In a Washington Post op-ed today, a former Special Operations interrogator who worked in Iraq in 2006 sharply criticizes American torture techniques as ineffective and dangerous. “Torture and abuse cost American lives,” he writes:
I learned in Iraq that the No. 1 reason foreign fighters flocked there to fight were the abuses carried out at Abu Ghraib and Guantanamo. Our policy of torture was directly and swiftly recruiting fighters for al-Qaeda in Iraq. … It’s no exaggeration to say that at least half of our losses and casualties in that country have come at the hands of foreigners who joined the fray because of our program of detainee abuse. The number of U.S. soldiers who have died because of our torture policy will never be definitively known, but it is fair to say that it is close to the number of lives lost on Sept. 11, 2001. How anyone can say that torture keeps Americans safe is beyond me — unless you don’t count American soldiers as Americans.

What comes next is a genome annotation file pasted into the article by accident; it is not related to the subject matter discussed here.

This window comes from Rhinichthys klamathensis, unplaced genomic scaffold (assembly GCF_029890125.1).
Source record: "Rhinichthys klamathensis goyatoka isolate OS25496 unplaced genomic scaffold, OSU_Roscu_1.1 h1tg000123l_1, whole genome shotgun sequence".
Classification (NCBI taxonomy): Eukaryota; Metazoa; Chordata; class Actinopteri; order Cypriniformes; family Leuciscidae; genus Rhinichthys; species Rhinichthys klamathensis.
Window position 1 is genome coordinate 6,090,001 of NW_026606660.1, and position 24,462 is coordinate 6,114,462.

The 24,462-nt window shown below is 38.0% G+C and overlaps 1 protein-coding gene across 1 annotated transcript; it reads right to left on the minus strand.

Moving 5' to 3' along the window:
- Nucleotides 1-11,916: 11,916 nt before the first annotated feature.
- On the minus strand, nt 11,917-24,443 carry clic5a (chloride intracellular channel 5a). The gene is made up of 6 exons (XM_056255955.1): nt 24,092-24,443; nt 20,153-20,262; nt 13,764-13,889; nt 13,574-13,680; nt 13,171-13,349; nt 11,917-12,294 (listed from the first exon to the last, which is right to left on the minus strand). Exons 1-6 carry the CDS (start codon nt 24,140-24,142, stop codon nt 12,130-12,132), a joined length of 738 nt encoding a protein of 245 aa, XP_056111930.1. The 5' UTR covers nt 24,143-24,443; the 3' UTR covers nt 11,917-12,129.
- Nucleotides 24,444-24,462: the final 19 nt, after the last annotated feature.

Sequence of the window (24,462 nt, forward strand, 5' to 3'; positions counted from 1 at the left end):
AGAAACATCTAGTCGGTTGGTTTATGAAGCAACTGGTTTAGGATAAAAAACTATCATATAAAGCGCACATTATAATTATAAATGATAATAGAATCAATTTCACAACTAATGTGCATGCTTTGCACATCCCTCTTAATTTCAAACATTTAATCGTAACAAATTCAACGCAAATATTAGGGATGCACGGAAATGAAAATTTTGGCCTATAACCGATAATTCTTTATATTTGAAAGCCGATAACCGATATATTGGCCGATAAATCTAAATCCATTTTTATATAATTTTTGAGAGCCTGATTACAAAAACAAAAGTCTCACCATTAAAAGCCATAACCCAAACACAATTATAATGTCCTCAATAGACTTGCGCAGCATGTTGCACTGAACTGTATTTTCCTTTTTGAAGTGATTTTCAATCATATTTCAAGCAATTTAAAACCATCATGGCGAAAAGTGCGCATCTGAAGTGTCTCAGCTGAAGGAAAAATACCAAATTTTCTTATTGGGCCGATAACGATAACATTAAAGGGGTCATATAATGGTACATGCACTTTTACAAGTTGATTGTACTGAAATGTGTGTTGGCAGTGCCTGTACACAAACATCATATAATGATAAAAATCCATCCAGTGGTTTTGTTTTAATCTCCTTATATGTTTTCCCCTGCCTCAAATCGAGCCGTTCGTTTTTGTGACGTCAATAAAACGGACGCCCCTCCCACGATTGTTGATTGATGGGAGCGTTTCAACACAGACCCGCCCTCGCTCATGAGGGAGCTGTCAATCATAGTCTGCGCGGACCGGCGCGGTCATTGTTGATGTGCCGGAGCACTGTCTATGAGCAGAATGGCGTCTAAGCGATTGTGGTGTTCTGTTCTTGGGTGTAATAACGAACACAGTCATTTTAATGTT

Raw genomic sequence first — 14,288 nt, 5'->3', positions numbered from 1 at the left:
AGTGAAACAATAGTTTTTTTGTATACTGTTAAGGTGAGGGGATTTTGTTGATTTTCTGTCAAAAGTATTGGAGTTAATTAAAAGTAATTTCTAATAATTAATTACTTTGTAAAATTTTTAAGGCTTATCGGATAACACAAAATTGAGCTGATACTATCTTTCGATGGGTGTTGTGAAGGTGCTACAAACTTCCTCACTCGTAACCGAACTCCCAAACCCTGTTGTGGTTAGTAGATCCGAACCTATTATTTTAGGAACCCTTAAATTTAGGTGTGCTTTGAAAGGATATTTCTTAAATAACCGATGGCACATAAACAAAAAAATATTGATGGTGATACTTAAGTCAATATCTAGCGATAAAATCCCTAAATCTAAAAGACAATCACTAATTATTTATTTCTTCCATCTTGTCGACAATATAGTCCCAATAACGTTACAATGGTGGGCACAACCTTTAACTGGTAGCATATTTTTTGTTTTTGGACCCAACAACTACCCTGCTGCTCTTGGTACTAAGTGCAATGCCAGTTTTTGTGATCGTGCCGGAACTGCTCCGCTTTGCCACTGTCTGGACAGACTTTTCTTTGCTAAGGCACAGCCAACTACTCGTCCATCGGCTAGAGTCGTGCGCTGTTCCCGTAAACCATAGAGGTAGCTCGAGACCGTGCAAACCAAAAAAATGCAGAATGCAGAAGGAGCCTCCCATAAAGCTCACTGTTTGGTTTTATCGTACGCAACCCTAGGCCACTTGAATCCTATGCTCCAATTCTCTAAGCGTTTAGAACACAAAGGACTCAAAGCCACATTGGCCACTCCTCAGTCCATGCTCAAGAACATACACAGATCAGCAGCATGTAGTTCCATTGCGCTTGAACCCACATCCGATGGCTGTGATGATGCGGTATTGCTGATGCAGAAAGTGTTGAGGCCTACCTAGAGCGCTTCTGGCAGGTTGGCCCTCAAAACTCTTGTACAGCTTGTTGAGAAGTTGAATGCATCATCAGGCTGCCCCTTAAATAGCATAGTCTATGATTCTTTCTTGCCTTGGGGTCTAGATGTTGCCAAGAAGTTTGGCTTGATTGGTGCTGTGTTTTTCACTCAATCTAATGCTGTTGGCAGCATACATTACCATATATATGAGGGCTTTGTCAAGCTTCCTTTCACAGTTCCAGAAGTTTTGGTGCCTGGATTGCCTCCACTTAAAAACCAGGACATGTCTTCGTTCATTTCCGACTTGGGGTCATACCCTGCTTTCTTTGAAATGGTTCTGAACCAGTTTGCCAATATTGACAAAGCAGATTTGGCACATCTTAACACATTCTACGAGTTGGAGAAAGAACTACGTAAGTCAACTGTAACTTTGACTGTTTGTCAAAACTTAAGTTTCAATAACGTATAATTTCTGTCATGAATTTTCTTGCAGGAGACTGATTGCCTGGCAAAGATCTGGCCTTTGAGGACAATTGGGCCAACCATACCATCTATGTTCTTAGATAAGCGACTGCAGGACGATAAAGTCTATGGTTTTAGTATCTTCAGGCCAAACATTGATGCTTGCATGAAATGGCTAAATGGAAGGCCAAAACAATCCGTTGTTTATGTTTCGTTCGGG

The writer, who used a pseudonym for the article, adds that when he switched his team’s techniques to a rapport-building method, they found enormous success. One detainee told the author, “I thought you would torture me, and when you didn’t, I decided that everything I was told about Americans was wrong. That’s why I decided to cooperate.”
The author, who is writing a book on his experiences as an interrogator, notes that the Pentagon tried to redact non-classified information and block parts of his book. “Apparently, some members of the military command are not only unconvinced by the arguments against torture; they don’t even want the public to hear them,” he writes.